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  3. Gorgeous! I'm glad your buttercream frosting finally came together; looks beautiful in your Miette Tomboy cake. Love your pictures too, YUM!

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  4. Jenn, thanks! Next time I am in SF I would like to try their Tomboy, for comparison's sake. Yes, the buttermilk is from January!, As long as you don't introduce any foreign objects to it, it will just keep happily fermenting away. I had to shake it as it has separated a bit but the carton went back into the fridge for another day. Same with yogurt--but it is harder to keep foreign bodies out of a tub of yogurt.

    Shandy, thanks! There was a moment when I thought about giving up, but I am glad I didn't.

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  5. Your last photo looks so mouthwatering!! I want a slice! Move over Devil's Food Cake, i'm so going to make this next! LOL!

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  6. That's good to know you can keep buttermilk for that long. I love your cake close-up shots!

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  7. Mine had the same funky top baked in the right-sized pan, so don't blame your 7" pan for that part!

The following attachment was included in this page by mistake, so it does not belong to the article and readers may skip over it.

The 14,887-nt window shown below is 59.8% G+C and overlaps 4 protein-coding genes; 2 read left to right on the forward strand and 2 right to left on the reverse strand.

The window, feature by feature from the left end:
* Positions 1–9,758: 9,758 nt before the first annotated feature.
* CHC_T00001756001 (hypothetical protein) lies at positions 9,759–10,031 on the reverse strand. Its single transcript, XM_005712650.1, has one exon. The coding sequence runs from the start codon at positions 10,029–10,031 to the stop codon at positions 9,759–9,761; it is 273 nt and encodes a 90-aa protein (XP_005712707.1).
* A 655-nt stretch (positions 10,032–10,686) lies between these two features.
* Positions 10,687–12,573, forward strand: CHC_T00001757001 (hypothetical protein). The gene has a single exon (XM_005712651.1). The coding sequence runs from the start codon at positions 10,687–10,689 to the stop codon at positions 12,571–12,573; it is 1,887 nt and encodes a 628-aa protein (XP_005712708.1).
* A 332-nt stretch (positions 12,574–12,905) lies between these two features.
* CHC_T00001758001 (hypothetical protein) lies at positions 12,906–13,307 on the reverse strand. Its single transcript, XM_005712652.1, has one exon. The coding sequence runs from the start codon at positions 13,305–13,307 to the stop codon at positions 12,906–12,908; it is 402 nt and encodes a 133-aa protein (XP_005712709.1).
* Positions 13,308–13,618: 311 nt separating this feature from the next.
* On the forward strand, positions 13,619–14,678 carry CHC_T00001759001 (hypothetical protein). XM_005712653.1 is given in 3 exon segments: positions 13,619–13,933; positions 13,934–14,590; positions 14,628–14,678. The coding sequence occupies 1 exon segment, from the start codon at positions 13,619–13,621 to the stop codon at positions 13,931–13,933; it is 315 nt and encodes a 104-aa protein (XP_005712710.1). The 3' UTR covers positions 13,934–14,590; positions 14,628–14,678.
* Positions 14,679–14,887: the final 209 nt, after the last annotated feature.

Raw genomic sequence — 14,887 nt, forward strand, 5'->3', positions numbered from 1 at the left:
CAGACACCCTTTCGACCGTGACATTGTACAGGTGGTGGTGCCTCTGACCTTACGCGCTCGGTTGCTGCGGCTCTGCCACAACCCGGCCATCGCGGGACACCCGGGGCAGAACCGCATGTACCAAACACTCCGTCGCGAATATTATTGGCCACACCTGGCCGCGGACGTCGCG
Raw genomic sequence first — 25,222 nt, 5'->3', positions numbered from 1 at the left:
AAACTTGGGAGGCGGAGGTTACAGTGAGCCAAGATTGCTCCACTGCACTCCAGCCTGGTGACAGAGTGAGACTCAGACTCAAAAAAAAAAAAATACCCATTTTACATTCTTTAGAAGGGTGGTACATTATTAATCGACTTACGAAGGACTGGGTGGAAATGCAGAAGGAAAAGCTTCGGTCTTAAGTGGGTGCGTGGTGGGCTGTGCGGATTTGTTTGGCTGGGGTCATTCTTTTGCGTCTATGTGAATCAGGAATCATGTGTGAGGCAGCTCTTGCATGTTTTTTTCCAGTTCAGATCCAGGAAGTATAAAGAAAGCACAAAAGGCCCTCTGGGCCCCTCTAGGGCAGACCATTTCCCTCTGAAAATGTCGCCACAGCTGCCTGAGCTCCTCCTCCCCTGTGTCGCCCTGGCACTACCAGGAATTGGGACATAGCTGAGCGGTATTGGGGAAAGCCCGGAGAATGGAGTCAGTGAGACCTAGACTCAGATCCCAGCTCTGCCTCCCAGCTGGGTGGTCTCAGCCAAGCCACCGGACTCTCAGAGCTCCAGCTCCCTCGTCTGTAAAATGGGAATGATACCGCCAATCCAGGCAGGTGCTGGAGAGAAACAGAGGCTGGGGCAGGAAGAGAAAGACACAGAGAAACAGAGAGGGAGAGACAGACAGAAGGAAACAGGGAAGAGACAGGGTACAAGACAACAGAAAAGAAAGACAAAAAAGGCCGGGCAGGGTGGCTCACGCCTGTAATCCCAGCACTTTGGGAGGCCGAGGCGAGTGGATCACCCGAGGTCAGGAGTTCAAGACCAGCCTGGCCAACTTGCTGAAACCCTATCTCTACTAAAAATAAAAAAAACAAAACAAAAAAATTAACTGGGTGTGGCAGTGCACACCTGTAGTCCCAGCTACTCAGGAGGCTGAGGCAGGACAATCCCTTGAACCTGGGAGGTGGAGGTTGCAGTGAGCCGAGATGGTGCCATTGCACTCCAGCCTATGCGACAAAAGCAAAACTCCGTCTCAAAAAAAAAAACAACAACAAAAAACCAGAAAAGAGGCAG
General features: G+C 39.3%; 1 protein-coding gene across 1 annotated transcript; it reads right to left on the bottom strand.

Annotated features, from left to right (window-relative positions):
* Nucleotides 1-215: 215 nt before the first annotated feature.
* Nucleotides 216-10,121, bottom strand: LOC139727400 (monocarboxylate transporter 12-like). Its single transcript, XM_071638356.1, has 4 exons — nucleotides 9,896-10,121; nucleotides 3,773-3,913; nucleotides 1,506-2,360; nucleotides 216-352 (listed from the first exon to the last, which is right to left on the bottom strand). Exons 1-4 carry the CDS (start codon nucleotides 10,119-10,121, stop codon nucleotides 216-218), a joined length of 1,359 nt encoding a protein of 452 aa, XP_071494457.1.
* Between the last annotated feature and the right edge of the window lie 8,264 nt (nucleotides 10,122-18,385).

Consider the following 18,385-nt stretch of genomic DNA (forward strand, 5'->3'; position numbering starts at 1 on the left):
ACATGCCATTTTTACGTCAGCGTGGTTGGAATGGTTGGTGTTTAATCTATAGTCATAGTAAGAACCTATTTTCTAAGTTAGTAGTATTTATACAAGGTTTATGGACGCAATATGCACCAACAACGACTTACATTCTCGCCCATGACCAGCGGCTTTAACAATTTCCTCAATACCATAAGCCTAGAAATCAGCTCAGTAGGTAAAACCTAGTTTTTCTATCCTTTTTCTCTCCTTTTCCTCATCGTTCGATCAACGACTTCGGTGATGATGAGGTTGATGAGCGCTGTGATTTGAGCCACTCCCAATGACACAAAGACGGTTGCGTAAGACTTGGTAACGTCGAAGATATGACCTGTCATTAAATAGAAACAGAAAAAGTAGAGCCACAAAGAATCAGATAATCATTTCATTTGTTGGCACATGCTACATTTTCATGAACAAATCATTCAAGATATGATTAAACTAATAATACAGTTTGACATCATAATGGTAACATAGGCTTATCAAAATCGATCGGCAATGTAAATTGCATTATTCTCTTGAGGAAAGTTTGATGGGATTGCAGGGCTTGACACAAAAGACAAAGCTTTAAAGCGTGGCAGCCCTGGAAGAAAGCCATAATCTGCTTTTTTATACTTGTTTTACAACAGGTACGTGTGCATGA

Your piping looks really pretty. Now. I'm wishing I'd tried for a nicer look on mine.

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  8. Absolutely gorgeous, ECL! I love your piping job. It looks like intricate knitting or something! (Or is it the lack of sleep talking here?) :-)

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  9. I just love how you explain the intricacies of Rose's cakes. It looks adorable and makes me wish I'd wrestled a bigger bite away from the baby and kids.

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  10. ECL, your cake looks awesome! That's fascinating about the buttermilk, too. It's frustrating that they only sell it in quart containers, but now I'll know I don't have to throw it out.
    Also, here are my thoughts on the mousseline--the 2 pages of instructions look intimidating, but I just throw it together like your typical Italian meringue and it works just fine. I didn't take its temperature once. Maybe I was having a lucky day....

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  11. OMG that looks good! Fabulous post ECL!
    :)

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  12. faithy, i can't wait to see yours, it will be so beautiful as always.

    Amanda, thanks! Maybe I've just been lucky with the buttermilk, but it is still good (used it this morning)!

    Nancy, good to know the funky top isn't totally my fault! Thanks for liking my piping.

    raiuchka, thanks lady! I'm not too convinced I like the piping but I'm glad it is pleasing to you.

    Vicki, there is always time to bake another cake!

    Sarah, thanks! I found a store that sells buttermilk in pints and even half pints! But of course, that store is nowhere near me. That's totally how I used to make mousseline out of The Cake Bible. Never took a temperature and it always came out fine.

    Allison, thanks! I've totally fallen off the FFWD wagon, and haven't even checked out any of your blogs as I'm sure you noticed. :(